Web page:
The perspective of the operator can differ greatly from that of an application developer and instead focus on achieving long-term stability and predictability.

  • Fine-grained visibility – Application and infrastructure metrics drive a significant part of the operational workflow. This includes high-level end-to-end metrics such as user request latency down to detailed machine-level metrics such as TCP/UDP performance. Visibility data drives alerting and warning systems that can identify problems and help stop issues before they become customer-facing issues. Visibility data also drives security processes and infrastructure cost auditing and management. A major challenge in collecting and storing this data is that many metrics are needed in realtime and must be robust major infrastructure partitions and failures.
  • Ultimate control – Once of biggest causes of outages are changes to software or infrastructure that have unexpected consequences. A classic example being the addition of a new column to a large database table that locks a table and hangs server processes knocking a site offline (been there, done that). While testing with a representative dataset will detect many problems before they reach production, some will inevitably sneak by. During such events the ability to quickly and verifiably freeze all changes to the system and rollback to a known good state is an essential part of restoring service.

Unified deployment and tomorrow

Unified Deployment

The next few years will likely be even more confusing and complex. We will see projects like Docker and Mesos mature and gain adoption and we will witness the birth of many new infrastructure management and automation tools. My hope is that the industry will start thinking more holistically about the entire stack from the perspective of the user rather than infrastructure.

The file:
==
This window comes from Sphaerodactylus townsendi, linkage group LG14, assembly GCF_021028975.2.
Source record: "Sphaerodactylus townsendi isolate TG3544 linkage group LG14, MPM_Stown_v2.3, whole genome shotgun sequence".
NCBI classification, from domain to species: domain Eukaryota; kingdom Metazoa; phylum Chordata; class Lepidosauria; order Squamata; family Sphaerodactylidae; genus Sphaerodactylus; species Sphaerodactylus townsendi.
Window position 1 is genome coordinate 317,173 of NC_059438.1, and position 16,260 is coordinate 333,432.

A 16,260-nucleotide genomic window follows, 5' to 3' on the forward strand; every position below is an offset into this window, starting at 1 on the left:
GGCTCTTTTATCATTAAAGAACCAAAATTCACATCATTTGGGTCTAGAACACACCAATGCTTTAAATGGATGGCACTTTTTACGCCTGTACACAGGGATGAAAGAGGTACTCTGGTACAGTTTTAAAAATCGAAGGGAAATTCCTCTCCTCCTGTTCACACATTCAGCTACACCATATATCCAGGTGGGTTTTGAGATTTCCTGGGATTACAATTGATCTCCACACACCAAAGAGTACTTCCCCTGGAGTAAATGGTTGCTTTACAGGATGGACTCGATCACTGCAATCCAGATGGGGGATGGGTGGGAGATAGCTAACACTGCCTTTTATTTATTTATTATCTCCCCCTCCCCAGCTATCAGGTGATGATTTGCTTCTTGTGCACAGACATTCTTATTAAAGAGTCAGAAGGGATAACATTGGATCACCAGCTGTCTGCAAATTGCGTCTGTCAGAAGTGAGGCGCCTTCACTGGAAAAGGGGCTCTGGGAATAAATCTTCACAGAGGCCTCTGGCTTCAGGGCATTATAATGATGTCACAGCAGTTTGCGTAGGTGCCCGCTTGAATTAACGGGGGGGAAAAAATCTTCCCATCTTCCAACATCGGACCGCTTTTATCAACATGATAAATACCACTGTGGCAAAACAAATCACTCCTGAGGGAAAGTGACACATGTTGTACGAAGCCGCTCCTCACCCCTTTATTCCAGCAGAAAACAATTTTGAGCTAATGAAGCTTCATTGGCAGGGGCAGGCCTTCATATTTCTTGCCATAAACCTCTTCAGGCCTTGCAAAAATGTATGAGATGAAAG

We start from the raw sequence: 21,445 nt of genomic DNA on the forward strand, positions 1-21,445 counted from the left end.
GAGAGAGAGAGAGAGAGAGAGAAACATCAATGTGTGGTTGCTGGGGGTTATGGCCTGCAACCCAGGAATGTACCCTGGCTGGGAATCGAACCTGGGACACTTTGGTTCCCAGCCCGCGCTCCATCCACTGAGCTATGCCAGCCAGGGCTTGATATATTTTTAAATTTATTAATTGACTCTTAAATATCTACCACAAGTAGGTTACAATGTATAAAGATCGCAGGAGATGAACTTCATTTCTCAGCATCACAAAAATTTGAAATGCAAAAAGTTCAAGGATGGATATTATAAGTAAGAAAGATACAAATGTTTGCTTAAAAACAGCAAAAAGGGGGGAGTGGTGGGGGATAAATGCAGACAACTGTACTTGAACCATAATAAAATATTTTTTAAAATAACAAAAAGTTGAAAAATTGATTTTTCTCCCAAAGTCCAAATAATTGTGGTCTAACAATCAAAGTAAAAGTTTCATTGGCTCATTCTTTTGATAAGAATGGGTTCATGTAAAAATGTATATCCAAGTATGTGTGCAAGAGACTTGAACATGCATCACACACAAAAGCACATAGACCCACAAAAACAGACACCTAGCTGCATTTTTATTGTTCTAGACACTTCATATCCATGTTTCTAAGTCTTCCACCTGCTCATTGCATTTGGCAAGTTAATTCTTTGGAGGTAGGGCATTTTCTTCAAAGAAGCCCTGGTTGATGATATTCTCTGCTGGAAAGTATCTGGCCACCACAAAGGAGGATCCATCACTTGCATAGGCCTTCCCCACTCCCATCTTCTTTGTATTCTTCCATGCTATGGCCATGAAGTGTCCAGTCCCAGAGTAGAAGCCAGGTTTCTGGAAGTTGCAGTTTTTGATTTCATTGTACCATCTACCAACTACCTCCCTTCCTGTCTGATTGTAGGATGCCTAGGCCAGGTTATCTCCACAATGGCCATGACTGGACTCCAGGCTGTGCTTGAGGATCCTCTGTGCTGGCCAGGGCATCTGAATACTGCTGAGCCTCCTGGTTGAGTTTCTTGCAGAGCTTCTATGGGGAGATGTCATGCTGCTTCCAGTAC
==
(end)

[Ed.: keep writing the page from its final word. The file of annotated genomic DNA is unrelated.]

Amazon AWS is fantastic from an operators perspective because of the incredible amount of control it provides, however, logging into AWS as developer and seeing the literally thousands of knobs and dials can be a daunting experience. In contrast, Google App Engine is incredibly easy to use as a developer but provides almost no visibility or control for operators.

I think that the right way forward is a notion of unified deployment — providing identical interfaces for local, stage, and production environments while meeting the needs of both application developers and infrastructure operators.

My personal belief is that source control systems such as Github are the right starting point. Source control is the dominate interface to the developer and the ideas we discussed can be integrated into or extended from the source control platform. That doesn’t mean cluttering git with a million knobs but rather starting from the notion that a repository should be a deployable entity that can be pushed to an environment such as local, staging or production for execution and supported by robust testing and by metrics and monitoring. Source control is the entry point to a deployment pipeline that needs common standards from the broader community. Long live git push.

Thank you to the reviewers of this article.